The average Canadian pulled in a salary just shy of $48,000, according to newly-released survey results from Statistics Canada.
If those numbers can be compared to the country's most-recent census data, which they almost certainly cannot, it suggests the median income for Canadians with full-time jobs has increased by nearly $7,000 a year since 2005.
The latest batch of results from Canada’s questionable National Household Survey was released on Wednesday, painting a generally rosy picture of Canada's personal income situation.
According to the latest survey results, the country's median total income for those who work full-time jobs is $47,868. That number is up from $41,401 identified in the 2006 nation census.
And while that apparent increase could be seen as cause for celebration, it also underlines the problems with the newly-released statistics.
The 2006 numbers were compiled through a mandatory census, which was considered much more reliable than the voluntary survey now used by Statistics Canada.
[ Related: NHS: what Canadians earned and where they lived ]
The release of the National Household Survey results has come amid questions and controversy, as agencies that relied on census results and the public alike cast doubt on the data gathered through a voluntary poll.
Details released on Canada's aboriginal population were all but dismissed after it was revealed that the survey was not completed, or interrupted, in entire regions of the country.
This most recent release, on income breakdown and home ownership, was delayed by a month after an "issue with data processing" was discovered days before its scheduled release in August.
A note attached to the NHS data states that comparisons between the former census and current survey are troublesome. " Moreover, the NHS estimates are derived from a voluntary survey and are therefore subject to potentially higher non‑response error than those derived from the 2006 Census long form," the note reads.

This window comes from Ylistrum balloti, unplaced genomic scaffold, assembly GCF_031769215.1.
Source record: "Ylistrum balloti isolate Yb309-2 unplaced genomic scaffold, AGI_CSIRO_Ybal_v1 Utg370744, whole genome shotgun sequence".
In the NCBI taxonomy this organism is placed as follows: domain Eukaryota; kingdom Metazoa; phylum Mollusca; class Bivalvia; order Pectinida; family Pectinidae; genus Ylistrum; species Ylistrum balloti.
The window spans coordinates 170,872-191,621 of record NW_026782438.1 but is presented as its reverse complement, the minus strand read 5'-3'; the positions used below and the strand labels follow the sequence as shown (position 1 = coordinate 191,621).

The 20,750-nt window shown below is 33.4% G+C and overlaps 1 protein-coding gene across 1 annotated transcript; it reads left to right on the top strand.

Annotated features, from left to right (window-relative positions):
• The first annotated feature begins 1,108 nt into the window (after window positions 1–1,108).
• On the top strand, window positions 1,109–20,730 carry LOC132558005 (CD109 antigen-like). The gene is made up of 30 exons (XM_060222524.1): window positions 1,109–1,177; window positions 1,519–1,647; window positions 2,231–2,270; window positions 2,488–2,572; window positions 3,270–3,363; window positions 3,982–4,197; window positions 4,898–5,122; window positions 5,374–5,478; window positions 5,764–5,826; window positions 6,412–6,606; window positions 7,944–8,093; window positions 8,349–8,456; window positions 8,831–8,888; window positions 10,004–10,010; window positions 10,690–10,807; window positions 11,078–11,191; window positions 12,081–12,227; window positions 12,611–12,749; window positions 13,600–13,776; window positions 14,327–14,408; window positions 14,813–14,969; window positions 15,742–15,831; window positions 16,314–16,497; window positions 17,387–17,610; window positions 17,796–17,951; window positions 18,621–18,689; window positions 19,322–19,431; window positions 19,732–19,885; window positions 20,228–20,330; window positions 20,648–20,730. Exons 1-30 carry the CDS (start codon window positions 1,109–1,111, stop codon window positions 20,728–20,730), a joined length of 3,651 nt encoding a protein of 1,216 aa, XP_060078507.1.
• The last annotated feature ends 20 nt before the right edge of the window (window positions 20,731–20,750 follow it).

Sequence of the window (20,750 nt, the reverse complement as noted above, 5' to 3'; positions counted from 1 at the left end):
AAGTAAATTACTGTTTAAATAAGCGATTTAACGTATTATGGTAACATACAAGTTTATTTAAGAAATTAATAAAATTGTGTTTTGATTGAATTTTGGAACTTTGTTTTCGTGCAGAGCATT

If we can set those concerns aside, and dispatch the idea of using these survey results in any official capacity, the NHS paints an as-accurate-as-available picture of Canada's current income breakdown.
It found that over 95 per cent of Canadians above the age of 15 receive some sort of income. The median income for everyone, from full-time adult workers to teens with part-time jobs, was $29,900 in 2010.
And while 13 per cent of Canadians relied entirely on non-employment income, such as government transfers and investment income, 87.6 per cent of the country's total income came from employment sources, be they private wages or earning from self-employment.
That was the key focus of the NHS income composition numbers, which highlighted the areas of Canada where employment income was the highest.
The areas that were found to have the highest level of employment income were Alberta and the territories. In Alberta, employment income accounted for 81.3 per cent of total income, while the number was higher in Yukon (81.8 per cent), Nunavut (84.3) and the Northwest Territories (87.8).
The provinces with the lowest employment income were British Columbia and Prince Edward Island, where respectively 73.7 per cent and 68.6 per cent of income came from employment earnings.
Not surprisingly, a family's reliance on employment income came down to its composition.
Two-parent families with children under six years of age tended to have the highest level of employment income, at 95.4 per cent, while lone-parent families relied more heavily on other income sources.
For a male lone-parent family with children under 6, 85.8 per cent of their total income came from employment, while the number dipped to 65.2 per cent for female lone-parent families.
Here were the median employment incomes for those family types:
- Two-parent families: $75,600
- Male lone-parent: $43,300
- Female lone-parent: $21,200
Interestingly, the 2006 census results suggested the median employment income of two-parent families was $ 75,997, while male lone-parents earned $47,943 and female lone-parents earned $30,958.
What that means in relation to the trend of single-parent family incomes, however, is suspect. The results of the National Household Survey should be taken with a grain of salt, especially when compared to the previous census.
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